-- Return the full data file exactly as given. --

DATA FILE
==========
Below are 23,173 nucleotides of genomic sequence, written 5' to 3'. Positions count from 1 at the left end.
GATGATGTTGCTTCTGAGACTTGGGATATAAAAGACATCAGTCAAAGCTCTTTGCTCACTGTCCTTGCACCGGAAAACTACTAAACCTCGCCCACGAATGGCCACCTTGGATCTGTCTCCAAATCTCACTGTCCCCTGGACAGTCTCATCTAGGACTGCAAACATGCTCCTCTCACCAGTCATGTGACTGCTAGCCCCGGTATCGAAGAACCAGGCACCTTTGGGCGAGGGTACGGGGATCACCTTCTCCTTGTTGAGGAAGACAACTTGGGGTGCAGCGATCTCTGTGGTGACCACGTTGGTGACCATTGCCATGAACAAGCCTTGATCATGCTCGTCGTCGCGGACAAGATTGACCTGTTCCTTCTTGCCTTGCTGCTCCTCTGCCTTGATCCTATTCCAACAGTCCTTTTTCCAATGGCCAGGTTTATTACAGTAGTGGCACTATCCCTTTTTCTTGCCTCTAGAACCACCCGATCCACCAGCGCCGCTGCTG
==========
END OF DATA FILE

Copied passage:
Below are 23,173 nucleotides of genomic sequence, written 5' to 3'. Positions count from 1 at the left end.
GATGATGTTGCTTCTGAGACTTGGGATATAAAAGACATCAGTCAAAGCTCTTTGCTCACTGTCCTTGCACCGGAAAACTACTAAACCTCGCCCACGAATGGCCACCTTGGATCTGTCTCCAAATCTCACTGTCCCCTGGACAGTCTCATCTAGGACTGCAAACATGCTCCTCTCACCAGTCATGTGACTGCTAGCCCCGGTATCGAAGAACCAGGCACCTTTGGGCGAGGGTACGGGGATCACCTTCTCCTTGTTGAGGAAGACAACTTGGGGTGCAGCGATCTCTGTGGTGACCACGTTGGTGACCATTGCCATGAACAAGCCTTGATCATGCTCGTCGTCGCGGACAAGATTGACCTGTTCCTTCTTGCCTTGCTGCTCCTCTGCCTTGATCCTATTCCAACAGTCCTTTTTCCAATGGCCAGGTTTATTACAGTAGTGGCACTATCCCTTTTTCTTGCCTCTAGAACCACCCGATCCACCAGCGCCGCTGCTG